It's just one of many things that Online 2 has clearly reflected on and done better this time around. Another example was hilariously counter-productive effects like Blow Away, caused by several PAs that sent enemies flying halfway across the room. When you have 4+ people wailing on an enemy, the last thing you want to do is have someone smack them across the room because that effectively rescues them from the rest of your party. Tornado Dance was infamous for doing that, and to any competent player it was basically considered a movement PA.

@Miraglyth As for attack and defense mechanics, I also remembered in both PSO and Universe (and now I also see it here in PSO2) that in SOME cases, being knocked down was of benefit to the player, because you get a full second or so of total invincibility. Yes, that's good for players to have a survival chance and reduces the amount of times people die and have to retry content, but I find it illogical. I know that's a view not shared by who knows how many players, but I always found it odd from a sense of perspective that being shown how weak the character is by using a knock down mechanic, gives them their strongest moment ever by also making them invincible while they stand up... Again, mechanics over logic, and that's accepted gameplay not exclusive to this series. And I'm sure we've all been saved by it once or twice.

As for the attacks with push back in Universe, that indeed tore a hole in my patience, because NPCs could do it too, ruining combos that could have killed the mob, but now we have to chase them across the room (the knockback in Universe was ridiculous).

As for the story, all I can say is that it is how I felt about it. I don't think you need to insert the player character into every cutscene to make them feel important. Clever writing can win the day. A creative writer could play around the limitations imposed by having customizable player characters, still making them look more than escorts or foot notes, while still showing awesome cutscenes with NPCs. Now, this is, like other things, not exclusive to this game, and it still happens in modern games. The usual problem that happens in these games is that because devs can't and shouldn't try to code a cutscene with every weapon a player can use, they instead make them weapon-less and that makes them more useless in those cutscenes. Again, I'd say, if a writer or whoever is in charge of cutscenes cannot make a player character look useful, might as well not include them in specific, more action heavy cutscenes (after all, we control the character through the gameplay part of the action). I mean, there are other ways to write the script for a cutscene to make events happen without making use of a player character on it, or to require minimal input from the character. A simple example could be to make the player character arrive a bit late to a situation where an NPC gets attacked, instead of having the player character standing there doing nothing. And if said NPC is in the player's party, you can make the cutscene starting up with an event that separates them briefly. I'd take that over the feeling of uselessness every time. Anyway, I'm talking more in general here, because it happens if too many character creator games.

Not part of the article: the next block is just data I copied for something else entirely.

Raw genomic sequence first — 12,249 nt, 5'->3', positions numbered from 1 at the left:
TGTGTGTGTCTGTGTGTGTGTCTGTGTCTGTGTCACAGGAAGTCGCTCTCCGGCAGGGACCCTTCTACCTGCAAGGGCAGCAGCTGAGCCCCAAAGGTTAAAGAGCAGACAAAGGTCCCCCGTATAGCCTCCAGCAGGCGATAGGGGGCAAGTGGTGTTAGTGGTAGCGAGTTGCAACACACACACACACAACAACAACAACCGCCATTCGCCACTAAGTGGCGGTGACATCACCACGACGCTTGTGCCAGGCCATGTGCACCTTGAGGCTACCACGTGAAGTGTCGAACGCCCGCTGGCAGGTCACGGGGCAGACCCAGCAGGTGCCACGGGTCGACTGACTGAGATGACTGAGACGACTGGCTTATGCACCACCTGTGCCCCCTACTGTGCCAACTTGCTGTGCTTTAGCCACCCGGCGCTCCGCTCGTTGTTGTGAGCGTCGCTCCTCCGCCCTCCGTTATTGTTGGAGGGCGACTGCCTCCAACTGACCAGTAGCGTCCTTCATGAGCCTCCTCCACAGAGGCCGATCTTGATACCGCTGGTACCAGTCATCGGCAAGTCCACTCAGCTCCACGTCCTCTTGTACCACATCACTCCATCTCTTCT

As I said before, PSO2 did a decent job including the player in cutscenes without making them look useless (at least from what I've seen on the current NA episodes we have). More games should take this as example. There are two games I recommend for seeing how a player character can be awesome in cutscenes. First, the original God Eater games, and second, the Dragon Ball Xenoverse series. In both of these games, yes, the character suffers from silent syndrome, but in action cutscenes, they join the fight and even defeat enemies through those cutscenes. They look important and meaningful, and that's one of the things I pursue when creating a character and tossing them into a story. And it's way more satisfying than seeing them either stand there while their friends are murdered, or being murdered themselves (as it happens with the opposite example that is Blade and Soul cutscenes).

@ZorokiHanuke said in Feature: Celebrating Global, and PSO on the Dreamcast:

@Miraglyth As for attack and defense mechanics, I also remembered in both PSO and Universe (and now I also see it here in PSO2) that in SOME cases, being knocked down was of benefit to the player, because you get a full second or so of total invincibility. Yes, that's good for players to have a survival chance and reduces the amount of times people die and have to retry content, but I find it illogical.

Being knocked down does give iframes. That's not the only situation where it happens but it's the most obvious one. PSO2 continues that, but it has also started trying out having enemies' attacks spaced out specifically to hit characters the moment those iframes end. Dying to that is pretty infuriating really!

The usual problem that happens in these games is that because devs can't and shouldn't try to code a cutscene with every weapon a player can use, they instead make them weapon-less and that makes them more useless in those cutscenes.

I don't think this forum has spoiler tags so all I can really say is I think I understand why you brought up this point!

And if said NPC is in the player's party, you can make the cutscene starting up with an event that separates them briefly. I'd take that over the feeling of uselessness every time. Anyway, I'm talking more in general here, because it happens if too many character creator games.

I imagine that'd get pretty jarring after the first one or two times as well.

And it's way more satisfying than seeing them either stand there while their friends are murdered

In fairness, Phantasy Star did that way before customisable characters was a thing.